Failure of diagnosing and treatment of albuminuria play a role in morbidity and mortality in type 2 diabetes (T2DM). We evaluated guideline adherence and factors associated with albuminuria screening and treatment in T2DM patients in primary care.Methods
Guidelines recommend annual measurement of albuminuria and, if increased, treatment with renin–angiotensin–aldosterone system (RAAS) blockers. We performed a cohort study of T2DM patients managed by 182 Dutch general practitioners (GPs; Groningen Initiative to Analyse Type 2 diabetes Treatment database), and evaluated guideline adherence in the years 2007–2009. We assessed whether demographic, clinical, organizational or provider factors determined guideline adherence with multilevel analyses.Results
Data were available for 14 120 T2DM patients [47.6% male, mean age 67.3 ± 11.7 years, median diabetes duration 6 (IQR: 3–10) years]. The albumin–creatinine ratio (ACR) was measured in 45.2% in 2007, 57.4% in 2008 and 56.8% in 2009. Only 23.7% of all patients were measured every year and 21.4% were never measured. The ACR was more often measured in patients <75 years, with a previous ACR measurement, using anti-diabetic medication, and receiving additional care by a diabetes support facility. RAAS treatment was prescribed to 78.4% of patients with prevalent micro/macroalbuminuria, 66.5% with incident micro/macroalbuminuria, 59.3% with normoalbuminuria and 52.1% of those without ACR measurements. In those not treated with RAAS blockers, it was initiated in 14.3, 12.3, 3.0 and 2.3%, respectively. The presence of micro/macroalbuminuria, higher blood pressure, incidence of cardiovascular events and treatment with antihypertensive medication were the determinants of RAAS-treatment initiation.Conclusions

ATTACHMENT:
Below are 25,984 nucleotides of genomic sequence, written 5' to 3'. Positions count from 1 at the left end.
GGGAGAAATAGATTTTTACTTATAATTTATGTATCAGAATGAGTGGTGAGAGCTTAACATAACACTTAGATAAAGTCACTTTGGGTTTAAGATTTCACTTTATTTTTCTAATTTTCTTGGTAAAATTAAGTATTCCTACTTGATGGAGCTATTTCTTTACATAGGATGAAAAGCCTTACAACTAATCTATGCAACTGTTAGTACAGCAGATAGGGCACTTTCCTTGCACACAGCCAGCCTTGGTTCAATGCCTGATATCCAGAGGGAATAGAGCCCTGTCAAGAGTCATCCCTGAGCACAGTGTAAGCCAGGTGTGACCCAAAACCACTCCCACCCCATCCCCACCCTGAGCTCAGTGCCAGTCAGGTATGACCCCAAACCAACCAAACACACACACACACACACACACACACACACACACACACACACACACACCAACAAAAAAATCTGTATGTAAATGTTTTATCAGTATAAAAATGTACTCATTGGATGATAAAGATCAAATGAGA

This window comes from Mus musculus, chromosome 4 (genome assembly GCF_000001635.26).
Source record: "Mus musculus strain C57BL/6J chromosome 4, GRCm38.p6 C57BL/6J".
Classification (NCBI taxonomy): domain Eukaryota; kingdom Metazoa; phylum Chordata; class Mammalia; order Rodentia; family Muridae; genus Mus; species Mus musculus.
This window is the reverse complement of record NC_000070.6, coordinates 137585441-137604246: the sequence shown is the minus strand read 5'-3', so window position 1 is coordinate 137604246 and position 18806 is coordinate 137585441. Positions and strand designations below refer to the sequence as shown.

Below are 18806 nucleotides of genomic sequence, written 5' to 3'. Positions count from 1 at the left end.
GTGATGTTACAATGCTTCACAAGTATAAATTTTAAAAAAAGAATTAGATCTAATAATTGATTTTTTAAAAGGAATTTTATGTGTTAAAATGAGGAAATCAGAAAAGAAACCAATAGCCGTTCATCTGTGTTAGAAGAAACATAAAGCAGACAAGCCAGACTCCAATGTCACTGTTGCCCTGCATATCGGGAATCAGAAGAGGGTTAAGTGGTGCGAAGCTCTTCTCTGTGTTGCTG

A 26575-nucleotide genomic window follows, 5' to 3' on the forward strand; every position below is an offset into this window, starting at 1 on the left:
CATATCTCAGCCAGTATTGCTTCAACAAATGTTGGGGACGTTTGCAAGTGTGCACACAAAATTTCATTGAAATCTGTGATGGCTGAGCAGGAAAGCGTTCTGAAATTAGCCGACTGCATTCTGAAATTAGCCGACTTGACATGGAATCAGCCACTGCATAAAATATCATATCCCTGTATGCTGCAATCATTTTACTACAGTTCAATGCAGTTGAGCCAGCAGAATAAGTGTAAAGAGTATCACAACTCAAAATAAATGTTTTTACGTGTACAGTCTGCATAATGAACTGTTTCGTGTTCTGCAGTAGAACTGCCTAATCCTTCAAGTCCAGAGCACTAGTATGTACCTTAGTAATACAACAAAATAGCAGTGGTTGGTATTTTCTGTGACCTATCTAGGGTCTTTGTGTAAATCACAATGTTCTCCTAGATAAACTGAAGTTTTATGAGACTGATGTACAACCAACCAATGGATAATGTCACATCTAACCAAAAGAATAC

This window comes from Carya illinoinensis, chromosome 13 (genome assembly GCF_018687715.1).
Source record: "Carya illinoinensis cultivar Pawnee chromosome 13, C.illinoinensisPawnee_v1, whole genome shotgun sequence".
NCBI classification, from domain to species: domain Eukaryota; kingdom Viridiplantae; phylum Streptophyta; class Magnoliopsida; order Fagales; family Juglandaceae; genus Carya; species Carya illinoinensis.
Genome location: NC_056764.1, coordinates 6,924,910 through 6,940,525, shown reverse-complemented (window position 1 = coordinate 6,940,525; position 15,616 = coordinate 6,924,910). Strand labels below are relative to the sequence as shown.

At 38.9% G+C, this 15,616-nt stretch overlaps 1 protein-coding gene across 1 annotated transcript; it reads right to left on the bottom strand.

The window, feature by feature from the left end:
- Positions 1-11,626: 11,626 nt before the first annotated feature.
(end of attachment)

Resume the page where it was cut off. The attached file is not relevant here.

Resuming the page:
Guideline implementation regarding the management of albuminuria in T2DM patients in primary care should be further improved.